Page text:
Coronary artery disease is a condition that affects an estimated 16 million Americans. Coronary artery disease or CAD (also known as coronary heart disease or CHD) occurs when a fatty substance called plaque starts collecting in the arteries that lead to the heart, threatening the hearts blood supply and setting the stage for a potential heart attack. The disease killed more than 450,000 people in 2004, making it the leading cause of death in the United States.
Coronary artery disease remains our biggest threat, but its also one of medicines biggest triumphs. Over the past several decades, CAD has lost much of its punch. In a 2007 report published in the New England Journal of Medicine, researchers estimated that a substantial decline in CAD mortality rates in the United States between 1980 and 2000 accounted for more than 340,000 fewer deaths in 2000. According to the study, almost half those people owed their lives to better treatments for coronary artery disease.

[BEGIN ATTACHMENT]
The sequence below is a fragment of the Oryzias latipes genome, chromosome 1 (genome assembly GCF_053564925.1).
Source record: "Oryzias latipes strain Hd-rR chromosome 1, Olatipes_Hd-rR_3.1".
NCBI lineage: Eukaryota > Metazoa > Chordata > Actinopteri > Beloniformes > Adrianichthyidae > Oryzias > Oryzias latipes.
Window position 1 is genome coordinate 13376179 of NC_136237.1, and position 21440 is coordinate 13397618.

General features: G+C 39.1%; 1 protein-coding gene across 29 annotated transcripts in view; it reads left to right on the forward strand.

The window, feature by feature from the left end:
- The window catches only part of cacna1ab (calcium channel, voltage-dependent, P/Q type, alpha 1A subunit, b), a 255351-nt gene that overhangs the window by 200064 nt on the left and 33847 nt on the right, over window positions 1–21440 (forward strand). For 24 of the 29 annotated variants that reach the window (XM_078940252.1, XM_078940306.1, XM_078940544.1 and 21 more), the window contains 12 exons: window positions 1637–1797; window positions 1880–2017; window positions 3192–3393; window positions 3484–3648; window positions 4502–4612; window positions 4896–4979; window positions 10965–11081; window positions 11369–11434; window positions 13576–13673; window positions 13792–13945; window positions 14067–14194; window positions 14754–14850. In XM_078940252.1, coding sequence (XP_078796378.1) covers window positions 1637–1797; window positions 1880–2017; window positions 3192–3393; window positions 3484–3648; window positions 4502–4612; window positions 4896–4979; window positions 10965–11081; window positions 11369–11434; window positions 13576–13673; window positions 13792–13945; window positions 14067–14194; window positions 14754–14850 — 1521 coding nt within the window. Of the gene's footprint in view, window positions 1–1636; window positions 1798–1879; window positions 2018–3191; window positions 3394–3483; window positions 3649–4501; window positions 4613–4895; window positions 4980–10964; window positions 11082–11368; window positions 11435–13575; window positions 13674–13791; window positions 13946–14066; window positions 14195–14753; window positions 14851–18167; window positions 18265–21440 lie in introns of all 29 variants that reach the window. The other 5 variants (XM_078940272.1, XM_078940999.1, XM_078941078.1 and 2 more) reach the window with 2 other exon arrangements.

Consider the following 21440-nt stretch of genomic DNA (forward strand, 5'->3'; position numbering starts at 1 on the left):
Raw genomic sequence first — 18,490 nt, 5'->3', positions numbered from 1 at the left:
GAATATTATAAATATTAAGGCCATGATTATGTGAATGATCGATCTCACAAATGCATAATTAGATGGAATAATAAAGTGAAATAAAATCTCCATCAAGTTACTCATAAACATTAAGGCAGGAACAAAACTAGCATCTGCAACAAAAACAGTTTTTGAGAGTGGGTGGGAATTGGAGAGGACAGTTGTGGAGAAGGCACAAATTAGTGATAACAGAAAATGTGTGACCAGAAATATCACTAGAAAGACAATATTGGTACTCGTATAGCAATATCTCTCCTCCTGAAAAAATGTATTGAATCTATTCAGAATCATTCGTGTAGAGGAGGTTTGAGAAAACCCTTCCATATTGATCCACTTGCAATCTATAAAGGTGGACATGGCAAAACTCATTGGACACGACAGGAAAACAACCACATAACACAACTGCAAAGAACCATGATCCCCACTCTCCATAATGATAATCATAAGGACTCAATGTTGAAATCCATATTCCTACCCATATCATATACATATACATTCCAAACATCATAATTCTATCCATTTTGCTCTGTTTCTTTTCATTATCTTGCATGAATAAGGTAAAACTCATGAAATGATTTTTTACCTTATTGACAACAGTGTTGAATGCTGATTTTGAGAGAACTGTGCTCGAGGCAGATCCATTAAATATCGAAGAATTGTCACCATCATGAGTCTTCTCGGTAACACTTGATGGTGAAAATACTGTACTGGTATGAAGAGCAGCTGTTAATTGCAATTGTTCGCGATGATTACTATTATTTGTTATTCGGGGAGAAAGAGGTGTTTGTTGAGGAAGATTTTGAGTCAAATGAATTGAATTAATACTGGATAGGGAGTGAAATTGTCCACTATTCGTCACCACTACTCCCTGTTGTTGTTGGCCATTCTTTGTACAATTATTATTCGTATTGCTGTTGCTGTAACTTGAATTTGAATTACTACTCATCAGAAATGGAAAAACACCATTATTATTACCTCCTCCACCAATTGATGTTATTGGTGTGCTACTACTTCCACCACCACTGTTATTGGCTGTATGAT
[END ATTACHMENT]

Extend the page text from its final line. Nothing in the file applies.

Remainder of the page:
Certain factors may increase your risk for coronary artery disease, including sex, age, and family history. Personal choices, such as whether you smoke cigarettes and your level of regular exercise, also play a role in your risk level.